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What does it take to become a UKBA winner?

With the early bird registration deadline for the UK Business Awards fast approaching, organisations across the country are throwing their hat in the ring and asking: how can I win this thing?


Well, we’re here to help! This blog will give you some key pieces of advice to help you wow the judges, both in your written entry and your LIVE Online presentation. Victory is never guaranteed – our judging panels’ independence makes sure of that – but by reading this, you’ll be giving yourself the highest possible chance of success.


We hope you find it useful!


1. Make sure you choose the right category(-ies)


There are 26 categories this year plus the UK Customer’s Choice Award, which members of the public vote on. Regular categories are divided into three sections: disciplines, industry heroes and business heroes in a crisis.


They encapsulate the range of achievement we’ve seen across British business in the last year. And you need to make sure you pick the right one for you!


Our Awards Consultants are more than happy to speak with you about your specific business situation and can advise you on which category is best suited to your accomplishments. You can always book a call with them to discuss your best options:

Book a Call


2. Gather the raw data on your company story


Before writing your entry, planning is essential! So many winners from previous years, like Dr Paul Phillips from Weston College, have stressed the importance of thorough planning in the early stages of their awards journey.


Leaving no stone unturned, you should go back through your initiative and get all the key information down. There’s no point trying to structure it all at this stage: you just want to make sure you have all the raw material you’ll need later.


Our finalists consider this one of the most beneficial aspects of the entry process: they have to think about their work from first principles, and this often leads to some illuminating conclusions.


3. Start structuring your entry based on the criteria


It’s crucial to get familiar with the criteria! After all, the judges will have this document in front of them when they score your entry. If you’re also closely attuned to the scoring requirements, both you and the judges will be singing from the same hymn sheet!


Make sure that you’ve addressed every aspect of the criteria in your first draft. And make sure you’re honest! The judges aren’t going to be overly impressed by something that’s too sanitised: you needto give a frank account of the actual journey you’ve been on. Ultimately, it’s the organisations that tell the most compelling stories that come out on top – and it’s hard to tell a good story if you leave out all the danger.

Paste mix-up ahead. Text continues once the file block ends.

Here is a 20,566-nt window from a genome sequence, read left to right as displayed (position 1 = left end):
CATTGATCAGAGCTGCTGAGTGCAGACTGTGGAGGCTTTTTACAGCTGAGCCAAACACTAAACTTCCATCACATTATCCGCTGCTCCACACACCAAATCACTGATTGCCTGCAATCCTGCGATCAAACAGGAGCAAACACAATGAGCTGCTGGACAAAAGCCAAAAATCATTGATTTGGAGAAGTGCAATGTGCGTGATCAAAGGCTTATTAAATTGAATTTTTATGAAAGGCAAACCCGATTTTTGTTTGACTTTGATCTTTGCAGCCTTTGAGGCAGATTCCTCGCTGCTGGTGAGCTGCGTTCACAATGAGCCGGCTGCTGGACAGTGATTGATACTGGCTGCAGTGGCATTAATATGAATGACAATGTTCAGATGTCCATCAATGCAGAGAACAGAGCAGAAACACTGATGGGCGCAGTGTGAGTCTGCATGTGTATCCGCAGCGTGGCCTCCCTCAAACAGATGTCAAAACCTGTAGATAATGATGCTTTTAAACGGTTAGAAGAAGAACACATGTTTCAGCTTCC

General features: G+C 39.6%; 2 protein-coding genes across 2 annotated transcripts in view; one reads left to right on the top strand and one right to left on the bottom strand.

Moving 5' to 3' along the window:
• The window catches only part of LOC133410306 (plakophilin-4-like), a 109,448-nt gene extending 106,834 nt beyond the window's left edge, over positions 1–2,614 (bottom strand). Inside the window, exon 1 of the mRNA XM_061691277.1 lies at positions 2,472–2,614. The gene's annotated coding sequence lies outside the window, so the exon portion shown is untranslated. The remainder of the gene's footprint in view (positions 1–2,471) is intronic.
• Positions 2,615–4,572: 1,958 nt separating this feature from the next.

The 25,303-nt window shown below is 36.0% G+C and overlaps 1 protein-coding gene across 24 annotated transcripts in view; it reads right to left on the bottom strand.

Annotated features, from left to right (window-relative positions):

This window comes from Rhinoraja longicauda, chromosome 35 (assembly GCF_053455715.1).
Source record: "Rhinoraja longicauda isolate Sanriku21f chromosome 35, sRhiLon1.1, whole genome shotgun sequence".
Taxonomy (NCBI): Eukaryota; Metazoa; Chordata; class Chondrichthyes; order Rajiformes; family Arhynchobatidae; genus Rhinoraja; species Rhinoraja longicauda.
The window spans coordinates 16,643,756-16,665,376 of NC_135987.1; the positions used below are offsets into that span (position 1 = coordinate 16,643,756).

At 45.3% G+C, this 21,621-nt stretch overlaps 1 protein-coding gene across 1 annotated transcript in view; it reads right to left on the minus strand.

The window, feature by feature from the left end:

4. Redraft!


This is something we often hear from Gold Winners: their submission goes through several drafts before the final version is submitted. Ideally, you should be leaving a bit of time between drafts, and of course, you should be seeking out the opinion of multiple stakeholders to maximise its appeal.


Once you’ve had a round of feedback, the entry might go through a couple more drafts before it’s finally ready to submit. This is why it’s best to start earlier! If you do that, it will relax the entire process, you’ll have time to mull things over between drafts, and you’ll avoid the stress of a caffeine-fuelled last-minute writing session.


5. Think different for the presentation


If you’re shortlisted for the awards, you’ll have to think about your presentation to the judges. In our experience, this is a chance for a more personal touch. If your written submission was more about the technical details of your organisation’s journey, the presentation is an opportunity to show the real meaning it’s had for your company.


Many winners talk about the presentation as “bringing their initiative to life”, and that’s a great way to describe it. The aim is to give some animation to a story that, until that point, the judges only knew about on paper. That means thinking creatively: having multiple presenters, incorporating video and weaving in anecdotes are all great ways of adding to the human element.


But remember: you must also keep to the criteria! It’s OK to have a more eccentric structure for the presentation, but you should keep hitting those key scoring points if you’re hoping to emerge as the winner.


6. Finally, you MUST explain the commercial benefits of your initiative


Our judges are experienced business professionals – and that means that they’re looking for evidence of genuine commercial success.


You might have launched a fantastic initiative, but if your awards entry or presentation lack precise, quantifiable results from a business perspective, you’re not going to impress the judges enough to be a Gold Winner.


If you’ve had great results, lead with that! Don’t leave it for the judges to figure everything out for themselves: it’s best to spell it out!


Now is the perfect time to put this advice into practice and enter the UK Business Awards! Remember: your Early Bird registration discount lasts until May 7.